Deep-sea devices detect earthquakes, singing whales and an exploding ship
Explosions from a sinking ship are among the unexpected sounds detected by 50 highly sensitive seismometers placed on the floor of the Atlantic Ocean
The seismometers, which have now been collected after spending a year at the bottom of the ocean, record the Earth's ground motions on the sea floor and thus capture the Earth's "pulse."
Many of these recordings capture seismic waves that traveled deep and long inside the Earth following distant earthquakes, as well as from lots of small local ones, which will be used to build images of the Earth's interior down to ~2,800 km depth. The techniques used are similar to those employed by medical doctors to build CAT scans of the human body.
The aim of the project, called UPFLOW (UPward mantle FLOW from novel seismic observations), is to better understand massive "upwellings" of material pushing up from Earth's mantle, which are poorly understood and ultimately cause volcanic eruptions and can lead to earthquakes.
But as well as ground motions due to earthquakes, the seismometers also pick up vibrations caused by a wide range of phenomena—including passing ships, magma intrusions in nearby volcanoes causing small local earthquakes, and singing whales.
Some signals in the data were linked to a massive volcanic eruption on the other side of the planet. The January 2022 Hunga-Tonga Hunga-Ha'apai eruption sent pressure waves through the Earth's atmosphere that connected with the sea surface and were detected by the seismometers on the seafloor.
Other signals were linked to the sinking of the Felicity Ace ship near the Azores, carrying 4,000 luxury cars on March 1, 2022. The signals suggest that there may have been separate explosions as the ship sank.
The seismometers were deployed as deep as 5km below sea level, across a region encompassing the Canary islands and the archipelagos of Azores and Madeira.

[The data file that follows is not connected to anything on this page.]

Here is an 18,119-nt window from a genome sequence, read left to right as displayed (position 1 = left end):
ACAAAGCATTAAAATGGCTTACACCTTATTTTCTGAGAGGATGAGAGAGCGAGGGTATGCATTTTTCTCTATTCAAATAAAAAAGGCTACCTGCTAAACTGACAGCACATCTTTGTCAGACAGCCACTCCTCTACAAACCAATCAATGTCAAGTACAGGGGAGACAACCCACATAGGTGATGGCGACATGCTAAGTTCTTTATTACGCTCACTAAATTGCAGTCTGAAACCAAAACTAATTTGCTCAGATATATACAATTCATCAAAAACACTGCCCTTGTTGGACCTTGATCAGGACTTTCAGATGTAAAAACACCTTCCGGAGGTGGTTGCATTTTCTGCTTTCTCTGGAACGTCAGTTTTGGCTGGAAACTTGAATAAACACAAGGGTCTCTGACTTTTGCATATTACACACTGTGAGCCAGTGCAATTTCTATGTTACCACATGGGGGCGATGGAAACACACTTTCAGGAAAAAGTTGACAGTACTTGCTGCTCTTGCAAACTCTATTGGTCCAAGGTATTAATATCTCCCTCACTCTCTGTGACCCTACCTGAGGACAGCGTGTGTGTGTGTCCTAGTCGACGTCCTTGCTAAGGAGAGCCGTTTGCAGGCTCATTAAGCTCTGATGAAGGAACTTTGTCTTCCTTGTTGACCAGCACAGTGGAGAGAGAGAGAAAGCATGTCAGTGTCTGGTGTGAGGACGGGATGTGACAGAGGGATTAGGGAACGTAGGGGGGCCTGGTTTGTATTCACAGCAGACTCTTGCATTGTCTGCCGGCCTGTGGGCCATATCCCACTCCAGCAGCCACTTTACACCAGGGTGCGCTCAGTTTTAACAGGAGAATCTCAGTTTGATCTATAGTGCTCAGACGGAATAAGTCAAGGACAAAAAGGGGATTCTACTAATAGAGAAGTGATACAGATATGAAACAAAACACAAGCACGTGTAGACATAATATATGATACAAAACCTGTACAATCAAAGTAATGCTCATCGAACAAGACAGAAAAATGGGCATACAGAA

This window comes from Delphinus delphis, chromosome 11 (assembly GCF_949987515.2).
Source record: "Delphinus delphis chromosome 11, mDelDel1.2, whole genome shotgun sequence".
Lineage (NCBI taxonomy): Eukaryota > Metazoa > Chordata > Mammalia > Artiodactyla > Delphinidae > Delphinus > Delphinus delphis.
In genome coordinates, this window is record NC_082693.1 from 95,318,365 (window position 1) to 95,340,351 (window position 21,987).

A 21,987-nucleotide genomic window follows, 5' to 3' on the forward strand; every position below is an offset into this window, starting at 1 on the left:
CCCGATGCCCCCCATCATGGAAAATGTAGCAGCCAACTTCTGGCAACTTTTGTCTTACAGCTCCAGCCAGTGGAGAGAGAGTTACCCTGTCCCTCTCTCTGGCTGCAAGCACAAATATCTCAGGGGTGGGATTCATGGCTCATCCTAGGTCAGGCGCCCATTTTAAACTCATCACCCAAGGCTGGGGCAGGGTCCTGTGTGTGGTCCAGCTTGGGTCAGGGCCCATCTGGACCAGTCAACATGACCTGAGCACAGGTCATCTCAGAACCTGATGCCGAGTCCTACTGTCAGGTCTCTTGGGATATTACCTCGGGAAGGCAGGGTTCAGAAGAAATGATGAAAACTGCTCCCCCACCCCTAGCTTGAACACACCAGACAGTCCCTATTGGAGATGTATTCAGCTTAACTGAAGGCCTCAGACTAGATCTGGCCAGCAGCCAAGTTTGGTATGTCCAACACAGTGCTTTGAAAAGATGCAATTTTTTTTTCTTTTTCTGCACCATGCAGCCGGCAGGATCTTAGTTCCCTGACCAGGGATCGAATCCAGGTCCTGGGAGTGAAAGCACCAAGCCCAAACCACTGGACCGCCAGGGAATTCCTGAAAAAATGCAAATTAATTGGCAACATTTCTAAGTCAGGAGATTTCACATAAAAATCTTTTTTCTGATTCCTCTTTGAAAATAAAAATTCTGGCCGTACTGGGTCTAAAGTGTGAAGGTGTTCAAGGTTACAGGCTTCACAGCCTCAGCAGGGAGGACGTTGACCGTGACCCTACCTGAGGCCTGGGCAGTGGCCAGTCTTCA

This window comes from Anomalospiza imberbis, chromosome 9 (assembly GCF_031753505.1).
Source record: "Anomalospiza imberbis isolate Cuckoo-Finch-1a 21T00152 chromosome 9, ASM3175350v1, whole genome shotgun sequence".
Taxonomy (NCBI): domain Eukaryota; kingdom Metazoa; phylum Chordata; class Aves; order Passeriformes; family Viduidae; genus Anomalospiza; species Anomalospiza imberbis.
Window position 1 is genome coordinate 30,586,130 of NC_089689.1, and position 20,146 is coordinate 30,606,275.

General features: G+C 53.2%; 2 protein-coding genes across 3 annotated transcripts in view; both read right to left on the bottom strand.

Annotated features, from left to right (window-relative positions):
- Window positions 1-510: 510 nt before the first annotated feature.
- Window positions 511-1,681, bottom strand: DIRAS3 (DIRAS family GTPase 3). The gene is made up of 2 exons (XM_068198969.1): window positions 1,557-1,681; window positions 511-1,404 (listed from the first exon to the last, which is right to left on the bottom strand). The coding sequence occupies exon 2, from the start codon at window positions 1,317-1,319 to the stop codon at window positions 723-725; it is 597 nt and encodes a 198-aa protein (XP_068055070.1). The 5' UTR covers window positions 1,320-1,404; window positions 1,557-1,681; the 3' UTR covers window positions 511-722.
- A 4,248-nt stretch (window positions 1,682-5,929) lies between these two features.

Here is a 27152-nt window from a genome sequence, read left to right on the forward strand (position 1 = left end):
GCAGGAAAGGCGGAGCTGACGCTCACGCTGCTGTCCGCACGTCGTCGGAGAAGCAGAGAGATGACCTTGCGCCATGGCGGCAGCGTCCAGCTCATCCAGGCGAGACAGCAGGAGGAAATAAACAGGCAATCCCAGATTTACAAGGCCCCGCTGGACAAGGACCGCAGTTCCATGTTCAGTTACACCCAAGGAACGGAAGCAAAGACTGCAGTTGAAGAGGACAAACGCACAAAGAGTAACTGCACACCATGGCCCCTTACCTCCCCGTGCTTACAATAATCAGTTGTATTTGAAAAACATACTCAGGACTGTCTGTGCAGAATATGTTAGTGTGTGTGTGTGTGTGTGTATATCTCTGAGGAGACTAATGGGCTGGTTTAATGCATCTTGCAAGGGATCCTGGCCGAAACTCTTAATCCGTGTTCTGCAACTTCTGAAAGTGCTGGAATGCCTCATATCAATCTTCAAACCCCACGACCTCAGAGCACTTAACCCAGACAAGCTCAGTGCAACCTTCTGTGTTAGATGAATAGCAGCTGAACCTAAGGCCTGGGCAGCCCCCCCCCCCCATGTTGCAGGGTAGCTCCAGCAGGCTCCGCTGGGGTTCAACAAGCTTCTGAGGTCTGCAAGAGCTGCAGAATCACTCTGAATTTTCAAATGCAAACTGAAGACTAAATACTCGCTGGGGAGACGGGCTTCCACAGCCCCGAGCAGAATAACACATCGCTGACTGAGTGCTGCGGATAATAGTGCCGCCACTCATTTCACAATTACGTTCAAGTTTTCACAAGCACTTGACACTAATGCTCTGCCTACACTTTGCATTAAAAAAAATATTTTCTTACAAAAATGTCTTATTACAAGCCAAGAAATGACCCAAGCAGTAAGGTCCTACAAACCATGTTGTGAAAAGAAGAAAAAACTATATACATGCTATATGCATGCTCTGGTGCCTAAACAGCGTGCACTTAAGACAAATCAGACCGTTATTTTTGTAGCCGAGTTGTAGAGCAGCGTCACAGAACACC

They were collected over five weeks during an expedition on the research vessel Mário Ruivo (owned by project partner IPMA, the Portuguese Institute of Sea and Atmosphere).
The research team retrieved the seismometers by sending a series of sounds, or an acoustic code, to the instrument, which the instrument answered with its own unique acoustic signal. Another sound code from the ship instructed the instrument to release itself from its anchor, so that it floated to the surface. The process, said Professor Ferreira, "felt a bit like magic."
The team searched for the device on the sea surface, before fishing it out with the help of the ship's crew using ropes and cranes.
Primary investigator Professor Ana Ferreira (UCL Earth Sciences) said:
"Because deep sea communication systems are very limited (GPS does not work under water), we had no idea how our data would look before we opened the instruments, took the data cards out and started exploring. Thankfully, the quality has been really good. At that depth, the currents are possibly weaker, and there is likely little life—not too many fish are going to bump into the instruments—and there seems to be little incoherent noise."
The researchers will now combine this new unique data with existing global seismic data to produce sharper images of the Earth's deep interior than previously possible, improving our understanding of how deep hot rocks rise to the surface, and ultimately how they feed volcano systems and link with earthquakes. The team will also investigate if there is a link between how the Canary Islands and the volcanic islands Madeira and the Azores were formed (this link could be potentially as deep as 2,800 km).
The seismometers will also shed light on life on the ocean floor. Professor Miguel Miranda (IPMA's president and project partner) said:
"Such deep sea regions are essentially unknown—we know more about the surface of the moon—and so by recovering instruments that stayed at such depths for over a year, we are bringing to surface invaluable new deep sea probes potentially full of little known bacteria."